‘Landfill to Landmark’ is project’s call to action

Projected to be largest project ever proposed to Tempe voters

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As Tempe inches closer to the vote in May to transform a 46-acre landfill currently occupying the area around Rio Salado and Priest, activists from both sides are cranking up the rhetoric. Tempe Wins, a group comprised of former Tempe political leaders, Tempe residents and business owners, favors ‘Landfill to Landmark,’a proposed new downtown Tempe entertainment district.

Tempe Wins held a meeting on Feb. 23 at The Beer Shop Co. off First Street in Tempe to discuss why Tempe residents should vote YES on Props 301, 302 and 303, as well as bust some myths about the proposition. Xavier Gutierrez, the president and chief executive Officer for the Arizona Coyotes club, led the meeting which covered the financials of the $2.1 billion project. The development would be the largest private sector investment in history of the city of Tempe, meaning this is 100% private and would be no risk to city tax payers. By voting YES on the three propositions, Tempe will sell land for $25 per square foot, with a developer surcharge of $120 per square foot, which is $240 million. The developer, the Alex Meruelo group, would then pay Tempe $150 per square foot, increasing the total purchase price at $593 million.

Gutierrez made sure there was no confusion Landfill adjacent to proposed entertainment district, which would have to undergo massive clean-up before work could proceeed. — Wrangler News photo by Andrew Lwowski ‘Landfill to Landmark’ is project’s call to action Projected to be largest project ever proposed to Tempe voters about the GPLET or the Coyotes’ loyalty to Tempe, citing their exit from the city of Glendale. He stated that GPLET is a very common developmental tool, adding that there are 37 similar projects already around Tempe Town Lake. Additionally, he said, there is a no relocation clause in the 30-year GPLET that would be signed by the National Hockey League. An eight-year GPLET would be signed for nearby retail, office and housing. The bonds used to develop the site are not taxpayer backed, either.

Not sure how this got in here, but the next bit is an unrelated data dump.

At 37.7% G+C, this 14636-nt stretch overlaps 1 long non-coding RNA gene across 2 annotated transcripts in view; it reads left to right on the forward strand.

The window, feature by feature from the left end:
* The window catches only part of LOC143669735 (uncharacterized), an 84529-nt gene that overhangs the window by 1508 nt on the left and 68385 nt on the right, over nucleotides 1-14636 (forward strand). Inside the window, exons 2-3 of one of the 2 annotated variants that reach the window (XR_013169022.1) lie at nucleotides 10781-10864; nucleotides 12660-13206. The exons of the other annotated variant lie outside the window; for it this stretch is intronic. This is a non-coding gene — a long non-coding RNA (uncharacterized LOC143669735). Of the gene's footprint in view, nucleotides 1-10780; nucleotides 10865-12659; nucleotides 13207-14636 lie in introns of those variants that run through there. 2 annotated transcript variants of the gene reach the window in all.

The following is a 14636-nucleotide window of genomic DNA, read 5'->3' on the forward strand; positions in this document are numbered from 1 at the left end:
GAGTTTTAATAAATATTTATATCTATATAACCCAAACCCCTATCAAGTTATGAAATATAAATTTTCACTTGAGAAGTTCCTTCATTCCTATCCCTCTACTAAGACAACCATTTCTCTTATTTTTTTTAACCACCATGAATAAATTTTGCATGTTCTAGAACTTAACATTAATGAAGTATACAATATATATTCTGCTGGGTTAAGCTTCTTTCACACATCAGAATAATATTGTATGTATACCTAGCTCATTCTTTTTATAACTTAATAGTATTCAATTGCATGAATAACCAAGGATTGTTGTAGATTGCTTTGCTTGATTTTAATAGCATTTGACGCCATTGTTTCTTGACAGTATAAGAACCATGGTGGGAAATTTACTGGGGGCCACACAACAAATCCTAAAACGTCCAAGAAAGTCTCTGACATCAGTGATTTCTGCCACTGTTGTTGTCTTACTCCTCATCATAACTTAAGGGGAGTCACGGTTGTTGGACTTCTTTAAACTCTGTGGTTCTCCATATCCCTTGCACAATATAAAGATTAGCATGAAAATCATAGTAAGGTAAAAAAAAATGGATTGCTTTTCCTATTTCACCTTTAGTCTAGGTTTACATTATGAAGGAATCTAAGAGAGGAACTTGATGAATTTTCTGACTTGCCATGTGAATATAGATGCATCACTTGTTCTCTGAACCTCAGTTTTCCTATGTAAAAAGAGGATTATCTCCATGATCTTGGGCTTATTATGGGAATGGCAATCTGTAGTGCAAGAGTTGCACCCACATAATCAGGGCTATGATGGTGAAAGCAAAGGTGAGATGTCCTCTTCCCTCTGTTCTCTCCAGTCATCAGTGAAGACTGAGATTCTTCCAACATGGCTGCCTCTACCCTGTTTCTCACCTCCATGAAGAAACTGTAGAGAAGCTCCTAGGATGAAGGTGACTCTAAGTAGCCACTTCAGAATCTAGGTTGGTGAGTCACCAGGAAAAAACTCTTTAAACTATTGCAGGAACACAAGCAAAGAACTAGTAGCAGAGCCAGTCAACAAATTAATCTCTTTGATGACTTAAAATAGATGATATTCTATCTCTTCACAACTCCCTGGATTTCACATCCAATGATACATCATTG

They are earmarked for remediation of the landfill, public infrastructure and title to the land. Officials say the bonds would be repaid through uncommitted and voluntary surcharges, such as shopping in the district or attending a Coyotes game. The Bonds are guaranteed through the land, the private real estate and buildings. Gutierrez said he supports Alex Meruelo and his successful record as a businessman and developer, citing a 40-plus-year track record of successful businesses, ranging from banking, media and gaming. It is worth noting that over his career, said officials, that Meruelo has had no bankruptcies. Allowing the Meruelo group to develop downtown would bring in a net gain of $693 million, with a $115 tax abatement over 30 years, according to reporting by a support group. Gutierrez said the plaza would be anchored by the Arizona Coyotes, but would feature two hotels, a private medical office, nearly 2,000 residential units, a theater with 3,500 seats, and a row of boutique shops and restaurants. The planned community-focused district would create a vibrant, year-round hub for all of Tempe and its surrounding communities to enjoy while creating nearly 7,000 new, permanent jobs.

While some concerns arose over traffic and an influx of travelers, the city of Tempe will create 6,900 new parking spaces and beef up streetcar, shuttle and bus capability for alternate transportation. Gutierrez cited Sun Devil Stadium, home of ASU’s football team, as an example. Sun Devil Stadium holds 50,000 during home games, that Tempe is said to be able to accommodate—not to mention five freeways within a five-mile radius of downtown Tempe, which it is claimed will alleviate increased traffic. The time to develop downtown Tempe is now, said backers, and Tempe city officials call this deal a “once-in-a-lifetime” opportunity for the city. Details: TempeWins.com.




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